Here’s what causes this leaking in one of the heart’s valves.
The mitral valve is one of the heart’s four valves. Normally, these valves close tightly to help blood flow through the heart’s four chambers and out to the body. The mitral valve lies between the left atrium and the left ventricle. A healthy mitral valve stops blood from flowing back into the left atrium from the left ventricle when the ventricle squeezes. This maximizes forward blood flow through the heart and out to the body.
With mitral valve regurgitation, the valve doesn’t close tightly. It lets some blood flow backward into the left atrium when the ventricle squeezes.
This forces the heart to work harder to get blood pumped out to your body. When this blood is regurgitated backwards in the heart, it increases the pressure within the heart, which can lead to muscle damage as well as high blood pressure in the lungs.
Mitral valve regurgitation can increase the chances that other heart rhythm problems develop. Potential problems include atrial fibrillation (AFib). This abnormal heart rhythm results in fast, irregular heartbeats, which can also lower the heart’s pumping ability and increases the risk for stroke.
Mitral valve regurgitation can be acute or chronic. If it’s acute, the valve suddenly becomes leaky. In this case, the heart doesn’t have time to adapt to the leak in the valve. Symptoms are often severe. If you have severe mitral regurgitation, you may need a catheter procedure or surgery to repair or replace the leaking valve.
If it’s chronic, the valve leaks more and more over time. The heart and the body have time to adapt to the leak.
What causes mitral valve regurgitation?
Mitral valve regurgitation can be caused by various things, such as:
- A heart attack or coronary artery disease.
- Natural aging that can damage the mitral valve.
- Tearing of the tissue or muscle that supports the mitral valve, such as what an injury can cause.
- A floppy mitral valve, called mitral valve prolapse.
- Rheumatic heart disease caused by untreated Streptococcus infection. Strep are the bacteria that cause strep throat.
- Certain autoimmune diseases, such as rheumatoid arthritis.
- Infection of the heart valves (endocarditis).
- Problems with the mitral valve that are present at birth.
- Certain medicines, such as weight loss medicines that were used to treat obesity (Fen-phen).
You can reduce some risk factors for mitral valve regurgitation. For example:
- Use antibiotics as directed to treat a strep infection and prevent rheumatic heart disease.
- Reduce the risk for heart valve infection by not injecting illegal drugs.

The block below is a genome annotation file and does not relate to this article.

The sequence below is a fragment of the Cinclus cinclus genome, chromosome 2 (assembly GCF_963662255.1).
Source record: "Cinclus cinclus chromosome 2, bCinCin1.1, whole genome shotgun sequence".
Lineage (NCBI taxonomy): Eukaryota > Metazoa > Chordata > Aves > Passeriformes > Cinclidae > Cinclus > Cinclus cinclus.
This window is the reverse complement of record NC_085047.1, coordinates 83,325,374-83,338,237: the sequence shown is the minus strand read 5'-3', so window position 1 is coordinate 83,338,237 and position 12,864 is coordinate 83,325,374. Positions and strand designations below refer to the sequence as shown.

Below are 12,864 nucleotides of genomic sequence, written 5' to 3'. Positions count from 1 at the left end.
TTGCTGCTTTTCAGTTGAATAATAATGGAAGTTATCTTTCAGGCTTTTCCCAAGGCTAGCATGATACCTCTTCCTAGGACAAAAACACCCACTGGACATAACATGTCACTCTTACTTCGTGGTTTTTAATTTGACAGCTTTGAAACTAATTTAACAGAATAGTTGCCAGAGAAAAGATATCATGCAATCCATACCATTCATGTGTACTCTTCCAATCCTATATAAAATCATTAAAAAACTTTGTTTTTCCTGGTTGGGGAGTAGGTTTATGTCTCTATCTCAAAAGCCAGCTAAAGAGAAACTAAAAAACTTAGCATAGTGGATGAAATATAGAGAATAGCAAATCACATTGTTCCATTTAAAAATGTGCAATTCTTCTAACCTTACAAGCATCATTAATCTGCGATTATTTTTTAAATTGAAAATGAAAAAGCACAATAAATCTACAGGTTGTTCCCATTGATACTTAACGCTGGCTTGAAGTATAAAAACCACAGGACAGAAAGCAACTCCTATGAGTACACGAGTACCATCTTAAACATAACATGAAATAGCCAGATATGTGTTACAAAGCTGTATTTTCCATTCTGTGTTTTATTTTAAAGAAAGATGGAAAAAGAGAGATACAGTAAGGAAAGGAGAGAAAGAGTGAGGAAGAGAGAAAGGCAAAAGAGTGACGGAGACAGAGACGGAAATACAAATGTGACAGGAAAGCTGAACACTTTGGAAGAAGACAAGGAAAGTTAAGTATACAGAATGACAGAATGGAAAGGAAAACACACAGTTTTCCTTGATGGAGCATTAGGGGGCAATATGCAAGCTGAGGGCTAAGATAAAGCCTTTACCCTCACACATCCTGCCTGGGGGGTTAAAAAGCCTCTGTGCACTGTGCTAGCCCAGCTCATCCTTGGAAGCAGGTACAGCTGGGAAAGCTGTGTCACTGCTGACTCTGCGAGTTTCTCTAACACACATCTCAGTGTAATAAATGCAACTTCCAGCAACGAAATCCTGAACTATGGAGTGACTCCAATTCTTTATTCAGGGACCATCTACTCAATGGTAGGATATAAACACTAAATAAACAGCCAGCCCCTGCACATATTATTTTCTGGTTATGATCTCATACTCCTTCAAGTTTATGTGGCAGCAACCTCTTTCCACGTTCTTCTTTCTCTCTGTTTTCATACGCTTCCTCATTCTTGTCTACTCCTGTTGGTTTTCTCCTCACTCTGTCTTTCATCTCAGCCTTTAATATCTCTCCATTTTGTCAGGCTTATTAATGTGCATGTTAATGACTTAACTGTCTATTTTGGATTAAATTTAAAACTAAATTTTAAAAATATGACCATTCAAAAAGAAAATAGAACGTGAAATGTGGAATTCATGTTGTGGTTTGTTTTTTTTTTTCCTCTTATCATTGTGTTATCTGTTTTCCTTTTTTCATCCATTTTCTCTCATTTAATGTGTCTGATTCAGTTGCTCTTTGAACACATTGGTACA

- Manage risk factors that can lead to a heart attack or chronic heart artery disease.
There are other risk factors that you can’t change. For example, some conditions that can lead to mitral valve regurgitation are partly genetic.
Symptoms of mitral valve regurgitation
Chronic mitral valve regurgitation often doesn’t cause symptoms for a long time. Mild or moderate mitral regurgitation often doesn’t cause any symptoms. If the condition becomes more severe, you may feel symptoms. They may get worse and happen more often over time. Symptoms may include:
- Shortness of breath with physical activity.
- Shortness of breath when lying flat.
- Feeling tired.
- Less ability to exercise.
- Awareness of your heartbeat. This might be feeling a pounding in your chest (palpitations) or racing and irregular heartbeats that accompany atrial fibrillation.
- Swelling in your legs, abdomen and the veins in your neck.
- Chest pain (less common than other symptoms).
Acute, severe mitral valve regurgitation is a medical emergency that can cause serious symptoms such as:
- Symptoms of shock (pale skin, loss of consciousness, rapid breathing).
- Severe shortness of breath.
- Arrhythmias that make the heart unable to pump blood well.
How is mitral valve regurgitation diagnosed?
To determine if this is what’s happening in your heart, your health care provider will ask about your health history. You’ll have a physical exam. Using a stethoscope, your health care provider will listen to your heart. This is to check for sounds called heart murmurs and other signs that the heart isn’t pumping normally. You may also have tests such as:
- An echocardiogram, to look at the structure of the heart using sound waves.
- Stress echocardiogram, to see how well the heart does during exercise.
- Electrocardiogram (ECG), to check the heart’s rhythm.
- Cardiac MRI, trans esophageal echocardiogram or cardiac catheterization, if more information is needed.
Vanderbilt University Medical Center is a leader in treating heart valve disease with the newest transcatheter techniques. Vanderbilt’s team includes general cardiologists, interventional cardiologists and cardiac surgeons, all with advanced training and expertise in structural heart and valve disease. They treat patients with diseases of the aortic, mitral or tricuspid valve, from the routine to the complex.